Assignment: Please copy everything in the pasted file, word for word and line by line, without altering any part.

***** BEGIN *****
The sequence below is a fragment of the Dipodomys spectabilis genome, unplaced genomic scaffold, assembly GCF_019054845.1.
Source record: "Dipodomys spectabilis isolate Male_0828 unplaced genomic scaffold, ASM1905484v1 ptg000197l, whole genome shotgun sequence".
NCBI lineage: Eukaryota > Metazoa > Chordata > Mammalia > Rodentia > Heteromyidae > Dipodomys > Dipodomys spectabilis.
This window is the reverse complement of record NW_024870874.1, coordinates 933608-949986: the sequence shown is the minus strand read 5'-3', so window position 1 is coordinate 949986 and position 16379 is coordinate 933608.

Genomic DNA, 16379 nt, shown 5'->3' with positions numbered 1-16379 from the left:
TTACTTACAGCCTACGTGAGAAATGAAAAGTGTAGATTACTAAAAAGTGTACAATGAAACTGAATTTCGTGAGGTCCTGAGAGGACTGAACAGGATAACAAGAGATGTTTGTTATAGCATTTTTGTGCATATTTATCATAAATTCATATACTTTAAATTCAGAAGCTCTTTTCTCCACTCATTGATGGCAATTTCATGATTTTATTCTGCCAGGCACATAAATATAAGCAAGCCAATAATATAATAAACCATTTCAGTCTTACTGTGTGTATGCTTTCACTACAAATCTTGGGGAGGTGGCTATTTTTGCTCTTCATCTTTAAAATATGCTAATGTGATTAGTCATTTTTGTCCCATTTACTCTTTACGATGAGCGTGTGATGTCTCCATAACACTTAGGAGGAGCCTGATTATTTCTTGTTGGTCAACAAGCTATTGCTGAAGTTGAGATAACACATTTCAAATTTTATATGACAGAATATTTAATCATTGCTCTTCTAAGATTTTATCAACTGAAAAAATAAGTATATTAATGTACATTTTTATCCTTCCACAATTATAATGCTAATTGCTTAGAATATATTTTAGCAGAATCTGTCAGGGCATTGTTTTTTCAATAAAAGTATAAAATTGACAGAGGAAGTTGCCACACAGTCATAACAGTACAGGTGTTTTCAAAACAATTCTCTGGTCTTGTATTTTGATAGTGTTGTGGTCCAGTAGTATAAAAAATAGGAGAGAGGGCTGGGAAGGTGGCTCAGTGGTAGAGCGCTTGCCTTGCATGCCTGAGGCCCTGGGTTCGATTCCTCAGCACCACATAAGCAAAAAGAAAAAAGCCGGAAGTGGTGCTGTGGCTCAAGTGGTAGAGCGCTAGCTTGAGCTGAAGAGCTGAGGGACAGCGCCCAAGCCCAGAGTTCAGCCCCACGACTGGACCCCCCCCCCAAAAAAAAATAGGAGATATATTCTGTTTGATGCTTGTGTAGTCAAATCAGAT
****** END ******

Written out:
The sequence below is a fragment of the Dipodomys spectabilis genome, unplaced genomic scaffold, assembly GCF_019054845.1.
Source record: "Dipodomys spectabilis isolate Male_0828 unplaced genomic scaffold, ASM1905484v1 ptg000197l, whole genome shotgun sequence".
NCBI lineage: Eukaryota > Metazoa > Chordata > Mammalia > Rodentia > Heteromyidae > Dipodomys > Dipodomys spectabilis.
This window is the reverse complement of record NW_024870874.1, coordinates 933608-949986: the sequence shown is the minus strand read 5'-3', so window position 1 is coordinate 949986 and position 16379 is coordinate 933608.

Genomic DNA, 16379 nt, shown 5'->3' with positions numbered 1-16379 from the left:
TTACTTACAGCCTACGTGAGAAATGAAAAGTGTAGATTACTAAAAAGTGTACAATGAAACTGAATTTCGTGAGGTCCTGAGAGGACTGAACAGGATAACAAGAGATGTTTGTTATAGCATTTTTGTGCATATTTATCATAAATTCATATACTTTAAATTCAGAAGCTCTTTTCTCCACTCATTGATGGCAATTTCATGATTTTATTCTGCCAGGCACATAAATATAAGCAAGCCAATAATATAATAAACCATTTCAGTCTTACTGTGTGTATGCTTTCACTACAAATCTTGGGGAGGTGGCTATTTTTGCTCTTCATCTTTAAAATATGCTAATGTGATTAGTCATTTTTGTCCCATTTACTCTTTACGATGAGCGTGTGATGTCTCCATAACACTTAGGAGGAGCCTGATTATTTCTTGTTGGTCAACAAGCTATTGCTGAAGTTGAGATAACACATTTCAAATTTTATATGACAGAATATTTAATCATTGCTCTTCTAAGATTTTATCAACTGAAAAAATAAGTATATTAATGTACATTTTTATCCTTCCACAATTATAATGCTAATTGCTTAGAATATATTTTAGCAGAATCTGTCAGGGCATTGTTTTTTCAATAAAAGTATAAAATTGACAGAGGAAGTTGCCACACAGTCATAACAGTACAGGTGTTTTCAAAACAATTCTCTGGTCTTGTATTTTGATAGTGTTGTGGTCCAGTAGTATAAAAAATAGGAGAGAGGGCTGGGAAGGTGGCTCAGTGGTAGAGCGCTTGCCTTGCATGCCTGAGGCCCTGGGTTCGATTCCTCAGCACCACATAAGCAAAAAGAAAAAAGCCGGAAGTGGTGCTGTGGCTCAAGTGGTAGAGCGCTAGCTTGAGCTGAAGAGCTGAGGGACAGCGCCCAAGCCCAGAGTTCAGCCCCACGACTGGACCCCCCCCCCAAAAAAAAATAGGAGATATATTCTGTTTGATGCTTGTGTAGTCAAATCAGAT